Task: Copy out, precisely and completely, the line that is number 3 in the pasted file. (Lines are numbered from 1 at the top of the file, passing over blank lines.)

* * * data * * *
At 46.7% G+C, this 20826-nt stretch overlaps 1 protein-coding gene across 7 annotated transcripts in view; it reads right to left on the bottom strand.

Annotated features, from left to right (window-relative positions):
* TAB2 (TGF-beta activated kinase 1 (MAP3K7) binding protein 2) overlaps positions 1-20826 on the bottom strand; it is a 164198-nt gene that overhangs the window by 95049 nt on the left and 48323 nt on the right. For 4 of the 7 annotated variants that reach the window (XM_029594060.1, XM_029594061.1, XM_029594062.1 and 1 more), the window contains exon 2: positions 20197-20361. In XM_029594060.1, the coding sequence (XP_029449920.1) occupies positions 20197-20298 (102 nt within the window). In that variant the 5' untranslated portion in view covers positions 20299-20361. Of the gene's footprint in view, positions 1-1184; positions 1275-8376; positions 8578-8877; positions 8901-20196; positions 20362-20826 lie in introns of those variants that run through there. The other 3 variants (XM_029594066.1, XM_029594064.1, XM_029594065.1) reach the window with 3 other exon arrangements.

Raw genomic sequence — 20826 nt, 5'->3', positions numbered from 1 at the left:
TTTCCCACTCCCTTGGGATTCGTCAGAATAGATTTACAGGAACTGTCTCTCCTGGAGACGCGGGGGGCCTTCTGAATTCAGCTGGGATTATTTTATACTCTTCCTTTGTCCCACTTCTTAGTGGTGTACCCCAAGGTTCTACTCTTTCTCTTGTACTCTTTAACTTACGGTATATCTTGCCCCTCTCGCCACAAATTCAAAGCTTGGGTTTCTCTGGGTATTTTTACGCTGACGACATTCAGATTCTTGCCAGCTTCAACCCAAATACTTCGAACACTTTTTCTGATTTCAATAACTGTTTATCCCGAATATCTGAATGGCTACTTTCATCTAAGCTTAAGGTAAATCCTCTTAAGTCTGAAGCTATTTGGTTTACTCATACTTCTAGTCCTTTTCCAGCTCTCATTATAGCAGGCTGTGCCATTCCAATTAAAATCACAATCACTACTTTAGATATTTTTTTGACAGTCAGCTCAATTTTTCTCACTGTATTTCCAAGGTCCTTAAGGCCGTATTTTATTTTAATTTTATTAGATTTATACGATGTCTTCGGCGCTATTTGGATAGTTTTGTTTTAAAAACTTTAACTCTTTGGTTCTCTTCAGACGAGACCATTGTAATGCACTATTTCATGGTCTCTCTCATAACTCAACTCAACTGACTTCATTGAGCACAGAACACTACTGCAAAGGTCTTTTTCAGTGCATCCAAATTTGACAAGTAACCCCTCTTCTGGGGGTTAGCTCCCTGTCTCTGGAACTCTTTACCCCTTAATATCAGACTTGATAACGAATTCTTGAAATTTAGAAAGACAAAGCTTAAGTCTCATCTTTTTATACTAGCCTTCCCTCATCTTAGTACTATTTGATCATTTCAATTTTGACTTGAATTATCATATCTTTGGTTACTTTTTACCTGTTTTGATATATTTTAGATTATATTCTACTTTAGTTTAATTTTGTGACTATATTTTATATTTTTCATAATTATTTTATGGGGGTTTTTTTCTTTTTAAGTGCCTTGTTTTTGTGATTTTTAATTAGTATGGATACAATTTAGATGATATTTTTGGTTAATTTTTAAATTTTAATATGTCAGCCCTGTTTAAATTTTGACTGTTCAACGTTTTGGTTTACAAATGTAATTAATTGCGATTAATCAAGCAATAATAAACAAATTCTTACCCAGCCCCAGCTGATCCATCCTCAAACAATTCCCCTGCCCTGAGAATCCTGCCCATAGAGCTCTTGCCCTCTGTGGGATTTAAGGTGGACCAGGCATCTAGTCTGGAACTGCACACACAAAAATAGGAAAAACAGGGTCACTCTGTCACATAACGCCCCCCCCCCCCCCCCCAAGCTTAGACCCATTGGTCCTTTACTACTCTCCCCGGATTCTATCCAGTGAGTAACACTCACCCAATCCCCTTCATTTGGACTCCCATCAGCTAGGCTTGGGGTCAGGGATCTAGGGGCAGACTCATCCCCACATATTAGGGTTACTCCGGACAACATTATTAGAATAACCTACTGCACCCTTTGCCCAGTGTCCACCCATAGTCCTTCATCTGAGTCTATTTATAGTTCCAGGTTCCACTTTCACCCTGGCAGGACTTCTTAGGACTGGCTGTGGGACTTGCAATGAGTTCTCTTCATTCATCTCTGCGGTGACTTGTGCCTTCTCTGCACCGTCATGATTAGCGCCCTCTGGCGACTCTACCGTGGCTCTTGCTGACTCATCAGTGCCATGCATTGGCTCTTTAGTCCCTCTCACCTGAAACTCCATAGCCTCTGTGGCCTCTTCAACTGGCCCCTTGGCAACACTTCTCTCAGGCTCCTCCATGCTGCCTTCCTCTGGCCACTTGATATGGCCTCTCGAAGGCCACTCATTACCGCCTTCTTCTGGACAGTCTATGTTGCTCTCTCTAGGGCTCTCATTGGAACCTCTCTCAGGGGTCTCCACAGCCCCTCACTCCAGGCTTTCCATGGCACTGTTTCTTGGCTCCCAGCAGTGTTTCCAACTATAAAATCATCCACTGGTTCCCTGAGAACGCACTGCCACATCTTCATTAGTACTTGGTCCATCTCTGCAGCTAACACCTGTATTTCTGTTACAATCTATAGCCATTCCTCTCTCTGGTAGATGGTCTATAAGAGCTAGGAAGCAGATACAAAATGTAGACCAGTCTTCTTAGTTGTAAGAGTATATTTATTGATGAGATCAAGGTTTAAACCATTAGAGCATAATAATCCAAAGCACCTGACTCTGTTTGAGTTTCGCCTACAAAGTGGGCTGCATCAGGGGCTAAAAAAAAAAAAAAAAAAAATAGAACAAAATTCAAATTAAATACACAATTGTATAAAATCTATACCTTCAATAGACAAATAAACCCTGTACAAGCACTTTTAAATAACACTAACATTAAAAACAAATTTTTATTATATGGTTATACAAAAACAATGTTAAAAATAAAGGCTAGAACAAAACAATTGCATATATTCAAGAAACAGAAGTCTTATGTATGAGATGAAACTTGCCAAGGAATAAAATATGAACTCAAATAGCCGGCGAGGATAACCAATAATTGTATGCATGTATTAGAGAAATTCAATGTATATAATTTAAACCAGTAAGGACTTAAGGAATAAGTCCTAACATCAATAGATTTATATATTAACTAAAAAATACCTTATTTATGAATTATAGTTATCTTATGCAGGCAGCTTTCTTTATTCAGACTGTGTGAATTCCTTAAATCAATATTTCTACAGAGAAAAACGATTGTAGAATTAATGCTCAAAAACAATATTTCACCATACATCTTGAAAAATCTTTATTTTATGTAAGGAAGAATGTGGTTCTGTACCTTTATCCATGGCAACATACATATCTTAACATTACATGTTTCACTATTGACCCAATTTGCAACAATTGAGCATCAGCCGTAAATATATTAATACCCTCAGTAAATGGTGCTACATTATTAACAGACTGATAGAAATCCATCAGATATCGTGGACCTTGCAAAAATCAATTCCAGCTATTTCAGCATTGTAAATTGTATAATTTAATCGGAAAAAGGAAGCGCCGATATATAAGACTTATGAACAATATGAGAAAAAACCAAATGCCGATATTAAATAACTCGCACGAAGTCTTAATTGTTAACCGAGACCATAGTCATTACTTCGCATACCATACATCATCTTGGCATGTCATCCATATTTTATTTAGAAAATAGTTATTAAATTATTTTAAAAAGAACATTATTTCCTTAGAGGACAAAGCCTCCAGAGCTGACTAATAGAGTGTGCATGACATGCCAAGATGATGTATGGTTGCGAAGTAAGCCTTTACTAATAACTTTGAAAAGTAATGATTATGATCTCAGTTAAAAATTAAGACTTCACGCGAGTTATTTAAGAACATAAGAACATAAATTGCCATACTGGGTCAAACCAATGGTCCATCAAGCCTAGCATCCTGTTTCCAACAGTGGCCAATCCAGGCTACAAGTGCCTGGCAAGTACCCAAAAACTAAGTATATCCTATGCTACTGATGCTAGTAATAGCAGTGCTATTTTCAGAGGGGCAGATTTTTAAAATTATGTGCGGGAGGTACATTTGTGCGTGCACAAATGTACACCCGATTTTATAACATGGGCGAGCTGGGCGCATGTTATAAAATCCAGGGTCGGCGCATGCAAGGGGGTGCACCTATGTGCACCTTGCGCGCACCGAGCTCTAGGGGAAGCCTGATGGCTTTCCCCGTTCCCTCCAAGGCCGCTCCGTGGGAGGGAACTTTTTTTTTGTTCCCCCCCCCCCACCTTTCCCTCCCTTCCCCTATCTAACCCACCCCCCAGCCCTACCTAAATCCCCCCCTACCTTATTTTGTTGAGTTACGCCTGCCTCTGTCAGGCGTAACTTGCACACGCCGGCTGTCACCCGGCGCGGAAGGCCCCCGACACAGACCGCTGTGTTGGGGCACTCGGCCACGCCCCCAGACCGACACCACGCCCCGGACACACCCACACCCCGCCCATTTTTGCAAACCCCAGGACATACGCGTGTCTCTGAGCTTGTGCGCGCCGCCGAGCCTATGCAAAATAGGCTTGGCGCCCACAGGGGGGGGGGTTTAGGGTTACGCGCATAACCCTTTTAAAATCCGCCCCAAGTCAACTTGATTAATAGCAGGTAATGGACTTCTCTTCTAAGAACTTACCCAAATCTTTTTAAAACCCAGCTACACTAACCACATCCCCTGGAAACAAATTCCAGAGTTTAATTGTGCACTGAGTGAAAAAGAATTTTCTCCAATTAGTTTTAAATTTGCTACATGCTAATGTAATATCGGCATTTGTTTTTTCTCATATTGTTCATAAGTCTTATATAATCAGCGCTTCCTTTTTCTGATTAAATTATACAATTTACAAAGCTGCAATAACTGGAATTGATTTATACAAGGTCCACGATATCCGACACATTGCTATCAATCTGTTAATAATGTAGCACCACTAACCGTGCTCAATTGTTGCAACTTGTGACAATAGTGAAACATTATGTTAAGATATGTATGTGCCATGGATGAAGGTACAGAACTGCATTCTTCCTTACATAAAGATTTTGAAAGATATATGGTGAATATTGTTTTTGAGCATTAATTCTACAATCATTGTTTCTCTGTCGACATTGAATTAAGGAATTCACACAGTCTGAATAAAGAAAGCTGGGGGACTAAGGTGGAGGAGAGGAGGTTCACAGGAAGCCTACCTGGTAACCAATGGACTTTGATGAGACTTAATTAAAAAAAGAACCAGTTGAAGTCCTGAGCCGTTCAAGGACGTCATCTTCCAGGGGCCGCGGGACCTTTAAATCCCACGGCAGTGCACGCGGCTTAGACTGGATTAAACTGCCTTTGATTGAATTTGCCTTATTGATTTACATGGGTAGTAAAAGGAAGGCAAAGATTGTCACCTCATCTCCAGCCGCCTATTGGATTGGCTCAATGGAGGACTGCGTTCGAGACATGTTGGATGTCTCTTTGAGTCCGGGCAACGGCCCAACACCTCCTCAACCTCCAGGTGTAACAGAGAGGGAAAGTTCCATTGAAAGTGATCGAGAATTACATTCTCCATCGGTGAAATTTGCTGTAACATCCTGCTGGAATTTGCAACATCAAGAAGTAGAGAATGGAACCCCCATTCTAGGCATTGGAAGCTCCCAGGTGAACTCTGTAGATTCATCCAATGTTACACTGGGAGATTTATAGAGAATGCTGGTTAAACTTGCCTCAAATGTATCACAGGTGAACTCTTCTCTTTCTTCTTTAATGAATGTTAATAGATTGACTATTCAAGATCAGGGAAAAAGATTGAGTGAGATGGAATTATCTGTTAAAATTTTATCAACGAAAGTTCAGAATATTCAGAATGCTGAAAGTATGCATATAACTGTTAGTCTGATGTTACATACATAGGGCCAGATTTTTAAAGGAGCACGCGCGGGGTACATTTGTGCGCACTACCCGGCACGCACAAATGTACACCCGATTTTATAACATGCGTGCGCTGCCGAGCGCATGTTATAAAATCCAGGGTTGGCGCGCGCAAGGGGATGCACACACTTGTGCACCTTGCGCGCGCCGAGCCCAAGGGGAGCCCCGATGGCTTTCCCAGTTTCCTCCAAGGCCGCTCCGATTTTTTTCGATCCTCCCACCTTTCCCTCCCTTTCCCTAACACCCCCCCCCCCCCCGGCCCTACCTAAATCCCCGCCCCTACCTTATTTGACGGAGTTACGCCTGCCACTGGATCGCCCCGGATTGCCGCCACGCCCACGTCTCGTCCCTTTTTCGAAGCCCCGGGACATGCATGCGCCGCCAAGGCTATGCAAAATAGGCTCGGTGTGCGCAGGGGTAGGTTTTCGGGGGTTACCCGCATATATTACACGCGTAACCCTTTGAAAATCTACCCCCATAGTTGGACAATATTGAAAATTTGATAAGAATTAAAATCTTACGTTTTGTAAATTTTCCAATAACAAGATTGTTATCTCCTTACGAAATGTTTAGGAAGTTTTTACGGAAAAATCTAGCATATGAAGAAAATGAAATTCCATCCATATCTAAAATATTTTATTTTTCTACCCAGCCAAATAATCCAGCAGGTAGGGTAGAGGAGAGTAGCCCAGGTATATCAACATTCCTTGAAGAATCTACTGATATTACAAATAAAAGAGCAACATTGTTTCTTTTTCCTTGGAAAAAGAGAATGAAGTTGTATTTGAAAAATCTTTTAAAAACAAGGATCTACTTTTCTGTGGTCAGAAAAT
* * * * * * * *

* TAB2 (TGF-beta activated kinase 1 (MAP3K7) binding protein 2) overlaps positions 1-20826 on the bottom strand; it is a 164198-nt gene that overhangs the window by 95049 nt on the left and 48323 nt on the right. For 4 of the 7 annotated variants that reach the window (XM_029594060.1, XM_029594061.1, XM_029594062.1 and 1 more), the window contains exon 2: positions 20197-20361. In XM_029594060.1, the coding sequence (XP_029449920.1) occupies positions 20197-20298 (102 nt within the window). In that variant the 5' untranslated portion in view covers positions 20299-20361. Of the gene's footprint in view, positions 1-1184; positions 1275-8376; positions 8578-8877; positions 8901-20196; positions 20362-20826 lie in introns of those variants that run through there. The other 3 variants (XM_029594066.1, XM_029594064.1, XM_029594065.1) reach the window with 3 other exon arrangements.